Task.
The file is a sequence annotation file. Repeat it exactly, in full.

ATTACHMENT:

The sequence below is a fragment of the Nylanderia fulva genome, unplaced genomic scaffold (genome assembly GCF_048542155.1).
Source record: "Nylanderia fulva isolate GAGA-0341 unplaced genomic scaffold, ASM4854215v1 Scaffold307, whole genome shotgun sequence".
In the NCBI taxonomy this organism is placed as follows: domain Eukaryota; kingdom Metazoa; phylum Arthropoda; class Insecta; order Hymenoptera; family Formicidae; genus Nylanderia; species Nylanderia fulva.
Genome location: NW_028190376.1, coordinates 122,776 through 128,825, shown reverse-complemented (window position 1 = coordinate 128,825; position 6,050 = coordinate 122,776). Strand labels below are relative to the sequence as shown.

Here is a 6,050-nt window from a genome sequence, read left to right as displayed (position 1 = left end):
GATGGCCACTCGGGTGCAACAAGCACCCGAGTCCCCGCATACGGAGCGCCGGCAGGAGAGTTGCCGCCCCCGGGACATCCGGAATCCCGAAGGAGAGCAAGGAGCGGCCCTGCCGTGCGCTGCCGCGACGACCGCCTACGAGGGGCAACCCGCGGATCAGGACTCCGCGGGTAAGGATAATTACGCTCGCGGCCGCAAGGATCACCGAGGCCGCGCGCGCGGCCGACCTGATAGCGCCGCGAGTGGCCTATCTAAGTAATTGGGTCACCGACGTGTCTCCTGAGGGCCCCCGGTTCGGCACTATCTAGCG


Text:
The sequence below is a fragment of the Nylanderia fulva genome, unplaced genomic scaffold (genome assembly GCF_048542155.1).
Source record: "Nylanderia fulva isolate GAGA-0341 unplaced genomic scaffold, ASM4854215v1 Scaffold307, whole genome shotgun sequence".
In the NCBI taxonomy this organism is placed as follows: domain Eukaryota; kingdom Metazoa; phylum Arthropoda; class Insecta; order Hymenoptera; family Formicidae; genus Nylanderia; species Nylanderia fulva.
Genome location: NW_028190376.1, coordinates 122,776 through 128,825, shown reverse-complemented (window position 1 = coordinate 128,825; position 6,050 = coordinate 122,776). Strand labels below are relative to the sequence as shown.

Here is a 6,050-nt window from a genome sequence, read left to right as displayed (position 1 = left end):
GATGGCCACTCGGGTGCAACAAGCACCCGAGTCCCCGCATACGGAGCGCCGGCAGGAGAGTTGCCGCCCCCGGGACATCCGGAATCCCGAAGGAGAGCAAGGAGCGGCCCTGCCGTGCGCTGCCGCGACGACCGCCTACGAGGGGCAACCCGCGGATCAGGACTCCGCGGGTAAGGATAATTACGCTCGCGGCCGCAAGGATCACCGAGGCCGCGCGCGCGGCCGACCTGATAGCGCCGCGAGTGGCCTATCTAAGTAATTGGGTCACCGACGTGTCTCCTGAGGGCCCCCGGTTCGGCACTATCTAGCG